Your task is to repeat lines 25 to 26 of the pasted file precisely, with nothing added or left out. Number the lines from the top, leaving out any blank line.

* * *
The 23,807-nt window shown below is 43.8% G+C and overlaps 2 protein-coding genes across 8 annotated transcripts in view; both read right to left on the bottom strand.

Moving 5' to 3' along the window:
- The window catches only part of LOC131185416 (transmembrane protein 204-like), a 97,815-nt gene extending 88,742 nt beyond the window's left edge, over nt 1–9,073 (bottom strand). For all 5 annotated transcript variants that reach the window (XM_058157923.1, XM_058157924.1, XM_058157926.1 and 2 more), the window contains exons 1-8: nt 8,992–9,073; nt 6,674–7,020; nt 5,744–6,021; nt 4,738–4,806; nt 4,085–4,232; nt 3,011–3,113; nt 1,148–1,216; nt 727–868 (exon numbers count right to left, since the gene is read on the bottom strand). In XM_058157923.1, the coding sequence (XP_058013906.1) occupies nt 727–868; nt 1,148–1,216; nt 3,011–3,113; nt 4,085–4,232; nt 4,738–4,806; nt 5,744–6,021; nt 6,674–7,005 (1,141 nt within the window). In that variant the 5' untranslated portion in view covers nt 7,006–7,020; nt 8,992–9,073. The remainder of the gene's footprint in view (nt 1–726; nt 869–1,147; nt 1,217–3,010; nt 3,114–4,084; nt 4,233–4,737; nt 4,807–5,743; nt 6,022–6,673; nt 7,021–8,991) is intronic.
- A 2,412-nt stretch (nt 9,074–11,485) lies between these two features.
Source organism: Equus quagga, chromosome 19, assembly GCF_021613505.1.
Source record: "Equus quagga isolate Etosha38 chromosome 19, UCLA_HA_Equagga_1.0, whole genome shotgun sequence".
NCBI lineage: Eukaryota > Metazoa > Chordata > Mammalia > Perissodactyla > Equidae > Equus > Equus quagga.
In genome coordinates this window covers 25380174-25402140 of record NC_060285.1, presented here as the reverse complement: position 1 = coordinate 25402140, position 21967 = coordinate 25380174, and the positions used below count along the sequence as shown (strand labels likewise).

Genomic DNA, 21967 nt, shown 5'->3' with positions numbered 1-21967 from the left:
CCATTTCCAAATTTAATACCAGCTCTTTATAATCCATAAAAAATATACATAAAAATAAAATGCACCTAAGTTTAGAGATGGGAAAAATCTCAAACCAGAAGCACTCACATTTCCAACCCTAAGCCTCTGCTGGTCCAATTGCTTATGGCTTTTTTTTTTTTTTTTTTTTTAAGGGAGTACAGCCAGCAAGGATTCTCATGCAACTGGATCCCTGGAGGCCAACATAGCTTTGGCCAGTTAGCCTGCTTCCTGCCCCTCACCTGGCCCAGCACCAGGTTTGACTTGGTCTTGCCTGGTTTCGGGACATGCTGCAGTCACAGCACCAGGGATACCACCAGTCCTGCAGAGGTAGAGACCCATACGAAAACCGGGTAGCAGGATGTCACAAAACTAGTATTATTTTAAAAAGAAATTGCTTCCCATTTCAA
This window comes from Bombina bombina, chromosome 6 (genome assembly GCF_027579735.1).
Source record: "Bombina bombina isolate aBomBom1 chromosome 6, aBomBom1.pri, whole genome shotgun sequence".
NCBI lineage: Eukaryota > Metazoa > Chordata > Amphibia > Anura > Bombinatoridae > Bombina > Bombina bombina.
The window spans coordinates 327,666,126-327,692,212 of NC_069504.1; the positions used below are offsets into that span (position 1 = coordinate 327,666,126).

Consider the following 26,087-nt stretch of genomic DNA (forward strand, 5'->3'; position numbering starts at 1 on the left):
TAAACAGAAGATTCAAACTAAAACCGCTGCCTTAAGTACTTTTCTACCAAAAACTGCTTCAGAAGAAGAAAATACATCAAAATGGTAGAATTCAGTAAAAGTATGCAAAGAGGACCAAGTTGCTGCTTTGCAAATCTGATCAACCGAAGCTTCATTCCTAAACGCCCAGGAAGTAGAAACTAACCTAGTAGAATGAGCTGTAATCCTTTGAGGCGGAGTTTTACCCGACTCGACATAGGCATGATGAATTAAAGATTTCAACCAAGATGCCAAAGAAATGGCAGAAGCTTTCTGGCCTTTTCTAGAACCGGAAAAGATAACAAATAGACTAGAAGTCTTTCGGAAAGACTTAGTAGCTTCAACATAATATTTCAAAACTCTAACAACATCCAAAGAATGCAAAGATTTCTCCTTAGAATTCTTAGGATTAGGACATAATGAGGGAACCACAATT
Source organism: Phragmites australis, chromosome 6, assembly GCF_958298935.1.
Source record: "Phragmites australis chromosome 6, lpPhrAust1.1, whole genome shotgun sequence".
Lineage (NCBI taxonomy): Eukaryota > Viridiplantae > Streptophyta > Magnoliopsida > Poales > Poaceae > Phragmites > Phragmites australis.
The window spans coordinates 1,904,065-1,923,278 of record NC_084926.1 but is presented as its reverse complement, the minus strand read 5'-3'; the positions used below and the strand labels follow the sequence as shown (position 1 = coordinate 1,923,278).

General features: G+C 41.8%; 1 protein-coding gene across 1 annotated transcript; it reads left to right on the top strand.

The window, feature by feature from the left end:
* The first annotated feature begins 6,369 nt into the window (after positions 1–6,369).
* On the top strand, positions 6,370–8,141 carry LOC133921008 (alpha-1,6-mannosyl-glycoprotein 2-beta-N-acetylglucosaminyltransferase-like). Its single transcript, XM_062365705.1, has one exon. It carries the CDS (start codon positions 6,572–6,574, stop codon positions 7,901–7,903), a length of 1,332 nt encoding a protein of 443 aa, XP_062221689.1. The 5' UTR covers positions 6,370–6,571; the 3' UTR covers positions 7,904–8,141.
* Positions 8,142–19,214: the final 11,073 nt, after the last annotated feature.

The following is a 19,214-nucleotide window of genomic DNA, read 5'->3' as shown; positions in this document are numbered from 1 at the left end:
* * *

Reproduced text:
* Positions 8,142–19,214: the final 11,073 nt, after the last annotated feature.

The following is a 19,214-nucleotide window of genomic DNA, read 5'->3' as shown; positions in this document are numbered from 1 at the left end: